Easier said than done but like I said, I am motivated and willing to make the change.

Greg,

I should point out that before you go any further at all, you need to take an introductory flight. It is one thing to think you want to fly, it is a whole different thing to sit behind the controls of an airplane and actually be in charge of this.

You can take an introductory flight at ATP or just about any local flight school.

Chris

I’ve done the intro flight and sincerely believe I would enjoy this career.

That being said. Is the pilot shortage real? In your collective experience, how difficult is it for pilots to find jobs?

Greg,

At the regional level, the shortage is here ans is absolutely real. The regionals are snatching up pilots left and right as soon as they meet the FAA imposed hiring minimums. None of us have seen anything like it before and it is showing no signs of stopping. Keep your record clean (to include your FAA record, driving, and criminal), build your flight time, have a good attitude, and most importantly know how to fly, and you should be fine.

Chris

The regionals are where I want to be so that is good news.

Thank you.

Do you have any words of caution for one on the cusp of making the career change via ATP - or any other school?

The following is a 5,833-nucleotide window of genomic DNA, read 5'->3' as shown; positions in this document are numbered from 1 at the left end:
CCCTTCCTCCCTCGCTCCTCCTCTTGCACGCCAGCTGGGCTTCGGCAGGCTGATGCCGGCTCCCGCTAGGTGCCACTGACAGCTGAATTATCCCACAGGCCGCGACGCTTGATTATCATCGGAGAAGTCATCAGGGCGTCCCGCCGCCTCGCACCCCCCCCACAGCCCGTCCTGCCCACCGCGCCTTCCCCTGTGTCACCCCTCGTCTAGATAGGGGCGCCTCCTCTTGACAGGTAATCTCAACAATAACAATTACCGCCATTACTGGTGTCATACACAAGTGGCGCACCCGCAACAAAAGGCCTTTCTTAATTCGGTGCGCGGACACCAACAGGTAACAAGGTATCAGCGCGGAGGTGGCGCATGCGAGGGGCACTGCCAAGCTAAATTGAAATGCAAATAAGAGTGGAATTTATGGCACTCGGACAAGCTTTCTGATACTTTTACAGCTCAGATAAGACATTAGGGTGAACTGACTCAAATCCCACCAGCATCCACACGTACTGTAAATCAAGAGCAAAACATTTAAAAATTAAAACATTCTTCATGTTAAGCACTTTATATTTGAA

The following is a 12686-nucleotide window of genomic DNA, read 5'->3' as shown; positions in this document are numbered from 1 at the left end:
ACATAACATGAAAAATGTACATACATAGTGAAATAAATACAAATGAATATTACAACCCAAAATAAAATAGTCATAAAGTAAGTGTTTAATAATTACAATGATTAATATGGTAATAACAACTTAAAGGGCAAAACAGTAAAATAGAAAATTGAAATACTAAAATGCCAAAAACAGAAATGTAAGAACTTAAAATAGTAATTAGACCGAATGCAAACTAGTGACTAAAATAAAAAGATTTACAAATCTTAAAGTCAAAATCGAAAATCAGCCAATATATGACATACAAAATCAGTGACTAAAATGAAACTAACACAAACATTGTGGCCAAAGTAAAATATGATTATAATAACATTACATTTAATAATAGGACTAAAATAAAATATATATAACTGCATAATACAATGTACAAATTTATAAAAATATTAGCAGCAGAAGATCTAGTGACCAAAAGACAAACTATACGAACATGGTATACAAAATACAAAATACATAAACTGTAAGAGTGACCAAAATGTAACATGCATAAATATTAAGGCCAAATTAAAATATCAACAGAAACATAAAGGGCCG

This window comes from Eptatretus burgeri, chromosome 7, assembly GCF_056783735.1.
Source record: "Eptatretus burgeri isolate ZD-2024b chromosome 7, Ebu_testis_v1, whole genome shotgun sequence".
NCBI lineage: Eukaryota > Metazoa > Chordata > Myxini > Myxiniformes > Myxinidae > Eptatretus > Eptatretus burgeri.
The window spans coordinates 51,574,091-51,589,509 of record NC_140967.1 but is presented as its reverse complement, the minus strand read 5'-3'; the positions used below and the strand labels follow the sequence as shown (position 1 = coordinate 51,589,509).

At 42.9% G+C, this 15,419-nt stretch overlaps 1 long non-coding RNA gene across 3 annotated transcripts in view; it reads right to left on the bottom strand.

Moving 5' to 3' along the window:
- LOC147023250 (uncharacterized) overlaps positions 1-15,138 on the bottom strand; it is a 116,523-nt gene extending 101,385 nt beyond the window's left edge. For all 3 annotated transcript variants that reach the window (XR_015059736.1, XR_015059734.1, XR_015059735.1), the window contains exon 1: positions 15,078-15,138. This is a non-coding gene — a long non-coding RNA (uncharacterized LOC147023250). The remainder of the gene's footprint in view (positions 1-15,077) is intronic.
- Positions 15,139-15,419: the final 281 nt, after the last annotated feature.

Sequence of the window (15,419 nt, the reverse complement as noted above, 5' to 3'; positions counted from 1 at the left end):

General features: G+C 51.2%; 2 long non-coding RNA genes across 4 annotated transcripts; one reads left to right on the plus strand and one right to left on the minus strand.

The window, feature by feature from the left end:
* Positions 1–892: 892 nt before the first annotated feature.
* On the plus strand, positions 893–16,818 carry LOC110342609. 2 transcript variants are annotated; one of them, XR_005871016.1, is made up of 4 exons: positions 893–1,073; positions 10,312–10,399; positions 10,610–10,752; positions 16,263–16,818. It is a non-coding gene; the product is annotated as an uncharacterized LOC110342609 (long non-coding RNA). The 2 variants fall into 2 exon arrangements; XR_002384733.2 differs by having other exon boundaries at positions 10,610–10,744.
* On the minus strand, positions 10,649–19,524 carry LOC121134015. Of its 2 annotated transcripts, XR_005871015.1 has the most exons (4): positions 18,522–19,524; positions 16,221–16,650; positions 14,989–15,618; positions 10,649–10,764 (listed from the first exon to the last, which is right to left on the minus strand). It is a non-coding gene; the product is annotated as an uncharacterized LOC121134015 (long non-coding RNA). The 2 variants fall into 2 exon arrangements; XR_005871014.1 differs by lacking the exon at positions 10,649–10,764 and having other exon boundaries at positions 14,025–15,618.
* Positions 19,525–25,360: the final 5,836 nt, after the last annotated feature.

Greg,

As Chris said the pilot shortage is VERY real at the Regionals. If you have any doubt, don’t take our word for it, go on ANY of the Regional Airline websites and see for yourself. The salaries have literally doubled and tripled. There are hiring bonuses, tuition reimbursements, and conditional offers of employment long before you’re even eligible for the job. It’s actually somewhat annoying as it was considerably more difficult just to get an interview let alone get hired when I started for less than half the pay. It’s about supply and demand and trust me the airlines wouldn’t be offering these things if they didn’t have to.

As far as cautions I only have one. Are you AND your family ready for this? ATP was created BY airline pilots to train airline pilots and it’s not for the casual or lazy (just like airline training). You’re basically condensing 2+years of training in 9mos and it takes a fair amount of focus and dedication. Your family will need to understand that daddy’s going to be VERY busy and somewhat unavailable. It’s a sacrifice but if you want to fly there’s no better route.

Adam